Bringing diabetes mellitus into focus on World Diabetes Day

Author(s): Edward Eremugo Kenyi

Email: [email protected] 

Every year, World Diabetes Day is celebrated on November 14th, a significant date as it marks the birthday of Frederick Banting – the man who co-discovered insulin in 1922, with Charles Best.[1] The theme for 2019 is “Family and Diabetes”, chosen “to raise awareness of the impact that diabetes has on the family and support network of those affected, as well as promoting the role of the family in the management, care, prevention and education of diabetes”.[1]

Diabetes mellitus (DM) is a chronic non-communicable disease (NCD) characterized by high levels of blood glucose. It occurs when the pancreas does not produce enough insulin (type 1 diabetes), or when the body cannot effectively use the insulin it produces (type 2 diabetes). Its complications can lead to heart attack, stroke, blindness, kidney failure, lower limb amputation, and premature death.[2]

According to the World Health Organization, 422 million people worldwide have diabetes, with most living in low-and middle-income countries.[2] The prevalence of diabetes in South Sudan is unknown, but an estimate extrapolated from neighbouring countries puts it at 7.43%. A study conducted in Juba in 2017 at the newly started diabetes clinic found a prevalence 11.8%. [3] 

Although this may not be representative of the whole country, it is still significant. Diabetes can be delayed or prevented in people who are overweight (a key risk factor) and have impaired blood glucose metabolism. Diet and physical activity interventions and counselling are more effective than medication. For patients with type 2 diabetes well-trained staff are essential to provide supportive counselling on practical food choices and weight control, and monitoring for complications.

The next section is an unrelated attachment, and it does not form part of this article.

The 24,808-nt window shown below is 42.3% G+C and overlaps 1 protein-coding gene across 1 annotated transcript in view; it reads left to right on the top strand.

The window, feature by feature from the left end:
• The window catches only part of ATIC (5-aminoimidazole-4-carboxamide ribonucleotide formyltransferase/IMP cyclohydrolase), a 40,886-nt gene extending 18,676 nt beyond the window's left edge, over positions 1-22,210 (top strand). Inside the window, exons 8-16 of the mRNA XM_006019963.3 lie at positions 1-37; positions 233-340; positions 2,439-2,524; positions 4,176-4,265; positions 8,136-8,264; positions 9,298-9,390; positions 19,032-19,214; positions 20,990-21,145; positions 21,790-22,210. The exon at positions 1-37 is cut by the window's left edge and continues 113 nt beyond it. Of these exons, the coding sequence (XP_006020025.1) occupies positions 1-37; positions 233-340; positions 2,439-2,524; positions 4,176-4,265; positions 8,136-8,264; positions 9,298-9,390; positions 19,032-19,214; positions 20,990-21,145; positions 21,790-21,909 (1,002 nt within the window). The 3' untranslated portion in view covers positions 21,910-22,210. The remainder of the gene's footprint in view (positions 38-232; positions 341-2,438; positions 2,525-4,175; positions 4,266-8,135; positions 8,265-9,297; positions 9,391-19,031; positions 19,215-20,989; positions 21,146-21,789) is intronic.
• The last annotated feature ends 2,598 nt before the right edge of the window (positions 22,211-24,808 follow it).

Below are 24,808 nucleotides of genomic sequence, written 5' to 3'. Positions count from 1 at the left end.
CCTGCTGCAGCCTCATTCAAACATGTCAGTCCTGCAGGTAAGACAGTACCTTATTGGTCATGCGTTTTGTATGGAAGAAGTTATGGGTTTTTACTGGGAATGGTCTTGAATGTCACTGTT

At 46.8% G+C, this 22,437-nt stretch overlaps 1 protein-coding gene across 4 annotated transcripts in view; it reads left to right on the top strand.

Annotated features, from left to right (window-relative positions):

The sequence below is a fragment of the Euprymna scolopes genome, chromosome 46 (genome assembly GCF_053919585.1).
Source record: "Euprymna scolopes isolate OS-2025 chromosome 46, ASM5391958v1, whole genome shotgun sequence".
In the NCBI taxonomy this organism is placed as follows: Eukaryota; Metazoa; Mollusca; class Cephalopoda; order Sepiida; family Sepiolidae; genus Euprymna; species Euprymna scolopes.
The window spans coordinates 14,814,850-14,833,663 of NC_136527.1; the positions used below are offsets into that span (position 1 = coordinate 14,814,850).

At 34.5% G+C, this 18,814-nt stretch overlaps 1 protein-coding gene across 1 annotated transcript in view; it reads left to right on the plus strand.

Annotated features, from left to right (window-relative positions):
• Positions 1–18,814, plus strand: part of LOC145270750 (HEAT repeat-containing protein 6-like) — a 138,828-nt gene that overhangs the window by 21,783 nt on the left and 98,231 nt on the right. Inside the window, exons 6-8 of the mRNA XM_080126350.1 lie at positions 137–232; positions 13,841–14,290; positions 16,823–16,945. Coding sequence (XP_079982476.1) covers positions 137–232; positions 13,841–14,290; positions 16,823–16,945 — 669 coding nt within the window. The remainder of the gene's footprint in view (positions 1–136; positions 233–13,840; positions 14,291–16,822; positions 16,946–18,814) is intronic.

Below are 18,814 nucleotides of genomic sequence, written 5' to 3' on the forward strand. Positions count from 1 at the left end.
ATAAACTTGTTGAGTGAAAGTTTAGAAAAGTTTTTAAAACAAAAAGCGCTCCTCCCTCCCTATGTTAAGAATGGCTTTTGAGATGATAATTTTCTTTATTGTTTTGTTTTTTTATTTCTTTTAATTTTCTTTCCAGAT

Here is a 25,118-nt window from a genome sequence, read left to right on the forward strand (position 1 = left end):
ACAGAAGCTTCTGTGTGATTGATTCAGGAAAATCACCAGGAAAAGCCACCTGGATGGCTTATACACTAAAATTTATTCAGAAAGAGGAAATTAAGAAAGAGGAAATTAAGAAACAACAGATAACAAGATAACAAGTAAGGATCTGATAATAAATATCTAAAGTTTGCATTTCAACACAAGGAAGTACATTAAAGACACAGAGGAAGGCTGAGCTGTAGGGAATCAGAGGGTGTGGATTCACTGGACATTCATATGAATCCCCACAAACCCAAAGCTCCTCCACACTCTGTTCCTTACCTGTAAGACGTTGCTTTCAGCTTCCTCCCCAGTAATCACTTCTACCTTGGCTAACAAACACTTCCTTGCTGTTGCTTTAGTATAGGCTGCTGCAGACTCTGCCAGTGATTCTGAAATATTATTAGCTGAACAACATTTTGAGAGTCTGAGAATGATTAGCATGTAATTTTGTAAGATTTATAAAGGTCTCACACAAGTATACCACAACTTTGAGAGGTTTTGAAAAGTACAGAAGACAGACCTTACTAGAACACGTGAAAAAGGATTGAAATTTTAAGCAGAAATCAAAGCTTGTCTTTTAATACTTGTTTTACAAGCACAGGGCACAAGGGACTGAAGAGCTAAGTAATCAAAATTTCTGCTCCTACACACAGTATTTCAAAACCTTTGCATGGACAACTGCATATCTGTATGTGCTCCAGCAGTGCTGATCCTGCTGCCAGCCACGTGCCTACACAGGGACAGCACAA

The knowledge among caregivers on how to handle DM management is very poor in South Sudan.[4] The article on page xx of this issue highlights this. South Sudan needs a broader strategy to tackle DM within its fight against the other NCDs like hypertension. Training of health workers and general health awareness campaigns are essential to keep DM under the spotlight. We need the data more urgently now in order to create a robust policy. The opportunities given by this year’s focus on Diabetes and Family should be seized to raise awareness.

It takes a family to defeat diabetes.


  1. Diabetes, the global diabetes community - 
  2. Global report on diabetes. World Health Organization 2016 
  3. Cham AM et al. What is the prevalence of diabetes mellitus in Juba city, South Sudan? IJRDO-Journal of Health Sciences and Nursing December 2017;2(12)
  4. Bili A, Zha L. Knowledge of type 2 diabetes mellitus and adherence to management guidelines: a cross-sectional study in Juba, South Sudan, SSMJ, 11(4) 2018:84-88